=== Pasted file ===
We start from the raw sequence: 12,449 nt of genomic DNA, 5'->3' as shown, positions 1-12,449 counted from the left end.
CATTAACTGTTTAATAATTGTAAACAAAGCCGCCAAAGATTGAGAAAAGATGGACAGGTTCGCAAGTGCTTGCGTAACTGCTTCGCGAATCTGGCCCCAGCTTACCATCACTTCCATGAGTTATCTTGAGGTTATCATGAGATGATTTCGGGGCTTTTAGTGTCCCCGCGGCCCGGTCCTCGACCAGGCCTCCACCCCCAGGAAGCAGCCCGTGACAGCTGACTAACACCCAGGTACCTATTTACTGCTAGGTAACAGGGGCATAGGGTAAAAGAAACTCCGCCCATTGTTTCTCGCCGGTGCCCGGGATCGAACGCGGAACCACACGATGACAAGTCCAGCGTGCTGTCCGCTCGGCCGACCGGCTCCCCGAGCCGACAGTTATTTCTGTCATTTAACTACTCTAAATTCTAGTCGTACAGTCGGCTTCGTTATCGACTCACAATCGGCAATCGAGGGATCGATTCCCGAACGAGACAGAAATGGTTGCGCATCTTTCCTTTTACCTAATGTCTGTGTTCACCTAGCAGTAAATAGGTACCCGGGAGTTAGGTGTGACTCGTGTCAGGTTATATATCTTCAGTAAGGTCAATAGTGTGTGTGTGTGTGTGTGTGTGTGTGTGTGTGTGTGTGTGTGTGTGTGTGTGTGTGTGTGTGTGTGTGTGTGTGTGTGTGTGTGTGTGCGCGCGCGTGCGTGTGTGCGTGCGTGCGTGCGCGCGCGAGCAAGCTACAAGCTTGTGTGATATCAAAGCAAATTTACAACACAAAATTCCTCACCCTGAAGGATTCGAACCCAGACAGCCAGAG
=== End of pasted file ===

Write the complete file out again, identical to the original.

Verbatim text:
We start from the raw sequence: 12,449 nt of genomic DNA, 5'->3' as shown, positions 1-12,449 counted from the left end.
CATTAACTGTTTAATAATTGTAAACAAAGCCGCCAAAGATTGAGAAAAGATGGACAGGTTCGCAAGTGCTTGCGTAACTGCTTCGCGAATCTGGCCCCAGCTTACCATCACTTCCATGAGTTATCTTGAGGTTATCATGAGATGATTTCGGGGCTTTTAGTGTCCCCGCGGCCCGGTCCTCGACCAGGCCTCCACCCCCAGGAAGCAGCCCGTGACAGCTGACTAACACCCAGGTACCTATTTACTGCTAGGTAACAGGGGCATAGGGTAAAAGAAACTCCGCCCATTGTTTCTCGCCGGTGCCCGGGATCGAACGCGGAACCACACGATGACAAGTCCAGCGTGCTGTCCGCTCGGCCGACCGGCTCCCCGAGCCGACAGTTATTTCTGTCATTTAACTACTCTAAATTCTAGTCGTACAGTCGGCTTCGTTATCGACTCACAATCGGCAATCGAGGGATCGATTCCCGAACGAGACAGAAATGGTTGCGCATCTTTCCTTTTACCTAATGTCTGTGTTCACCTAGCAGTAAATAGGTACCCGGGAGTTAGGTGTGACTCGTGTCAGGTTATATATCTTCAGTAAGGTCAATAGTGTGTGTGTGTGTGTGTGTGTGTGTGTGTGTGTGTGTGTGTGTGTGTGTGTGTGTGTGTGTGTGTGTGTGTGTGTGTGTGTGTGTGTGCGCGCGCGTGCGTGTGTGCGTGCGTGCGTGCGCGCGCGAGCAAGCTACAAGCTTGTGTGATATCAAAGCAAATTTACAACACAAAATTCCTCACCCTGAAGGATTCGAACCCAGACAGCCAGAG